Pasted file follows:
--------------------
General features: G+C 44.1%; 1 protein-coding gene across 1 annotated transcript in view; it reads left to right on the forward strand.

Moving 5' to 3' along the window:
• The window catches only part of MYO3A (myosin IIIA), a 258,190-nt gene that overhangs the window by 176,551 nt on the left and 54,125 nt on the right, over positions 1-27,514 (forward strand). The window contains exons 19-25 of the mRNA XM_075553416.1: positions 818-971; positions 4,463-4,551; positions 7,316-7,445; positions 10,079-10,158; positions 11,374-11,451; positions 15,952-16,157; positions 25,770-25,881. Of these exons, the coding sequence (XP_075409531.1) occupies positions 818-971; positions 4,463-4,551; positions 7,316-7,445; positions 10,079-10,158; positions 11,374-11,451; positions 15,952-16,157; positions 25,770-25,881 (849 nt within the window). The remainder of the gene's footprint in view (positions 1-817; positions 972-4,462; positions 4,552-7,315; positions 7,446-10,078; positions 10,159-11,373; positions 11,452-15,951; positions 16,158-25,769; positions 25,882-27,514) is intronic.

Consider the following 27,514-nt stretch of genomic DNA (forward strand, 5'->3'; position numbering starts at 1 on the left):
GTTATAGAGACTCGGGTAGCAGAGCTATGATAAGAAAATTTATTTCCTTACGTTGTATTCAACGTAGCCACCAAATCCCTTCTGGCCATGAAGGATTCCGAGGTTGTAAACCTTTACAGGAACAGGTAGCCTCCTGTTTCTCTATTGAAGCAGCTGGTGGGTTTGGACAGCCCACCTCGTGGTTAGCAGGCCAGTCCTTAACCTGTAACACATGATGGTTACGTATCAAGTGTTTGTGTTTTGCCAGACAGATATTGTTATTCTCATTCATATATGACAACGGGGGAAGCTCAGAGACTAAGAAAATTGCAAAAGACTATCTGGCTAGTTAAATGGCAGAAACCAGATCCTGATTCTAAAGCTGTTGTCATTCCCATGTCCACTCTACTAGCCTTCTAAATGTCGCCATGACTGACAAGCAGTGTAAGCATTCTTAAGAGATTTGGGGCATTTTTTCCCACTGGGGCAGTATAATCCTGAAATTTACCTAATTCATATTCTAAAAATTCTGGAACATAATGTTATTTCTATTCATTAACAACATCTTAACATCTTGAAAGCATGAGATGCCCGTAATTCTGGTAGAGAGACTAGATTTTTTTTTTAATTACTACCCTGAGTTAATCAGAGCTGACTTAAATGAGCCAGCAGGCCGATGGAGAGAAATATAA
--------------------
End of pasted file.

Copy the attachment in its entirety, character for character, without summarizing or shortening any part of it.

General features: G+C 44.1%; 1 protein-coding gene across 1 annotated transcript in view; it reads left to right on the forward strand.

Moving 5' to 3' along the window:
• The window catches only part of MYO3A (myosin IIIA), a 258,190-nt gene that overhangs the window by 176,551 nt on the left and 54,125 nt on the right, over positions 1-27,514 (forward strand). The window contains exons 19-25 of the mRNA XM_075553416.1: positions 818-971; positions 4,463-4,551; positions 7,316-7,445; positions 10,079-10,158; positions 11,374-11,451; positions 15,952-16,157; positions 25,770-25,881. Of these exons, the coding sequence (XP_075409531.1) occupies positions 818-971; positions 4,463-4,551; positions 7,316-7,445; positions 10,079-10,158; positions 11,374-11,451; positions 15,952-16,157; positions 25,770-25,881 (849 nt within the window). The remainder of the gene's footprint in view (positions 1-817; positions 972-4,462; positions 4,552-7,315; positions 7,446-10,078; positions 10,159-11,373; positions 11,452-15,951; positions 16,158-25,769; positions 25,882-27,514) is intronic.

Consider the following 27,514-nt stretch of genomic DNA (forward strand, 5'->3'; position numbering starts at 1 on the left):
GTTATAGAGACTCGGGTAGCAGAGCTATGATAAGAAAATTTATTTCCTTACGTTGTATTCAACGTAGCCACCAAATCCCTTCTGGCCATGAAGGATTCCGAGGTTGTAAACCTTTACAGGAACAGGTAGCCTCCTGTTTCTCTATTGAAGCAGCTGGTGGGTTTGGACAGCCCACCTCGTGGTTAGCAGGCCAGTCCTTAACCTGTAACACATGATGGTTACGTATCAAGTGTTTGTGTTTTGCCAGACAGATATTGTTATTCTCATTCATATATGACAACGGGGGAAGCTCAGAGACTAAGAAAATTGCAAAAGACTATCTGGCTAGTTAAATGGCAGAAACCAGATCCTGATTCTAAAGCTGTTGTCATTCCCATGTCCACTCTACTAGCCTTCTAAATGTCGCCATGACTGACAAGCAGTGTAAGCATTCTTAAGAGATTTGGGGCATTTTTTCCCACTGGGGCAGTATAATCCTGAAATTTACCTAATTCATATTCTAAAAATTCTGGAACATAATGTTATTTCTATTCATTAACAACATCTTAACATCTTGAAAGCATGAGATGCCCGTAATTCTGGTAGAGAGACTAGATTTTTTTTTTAATTACTACCCTGAGTTAATCAGAGCTGACTTAAATGAGCCAGCAGGCCGATGGAGAGAAATATAA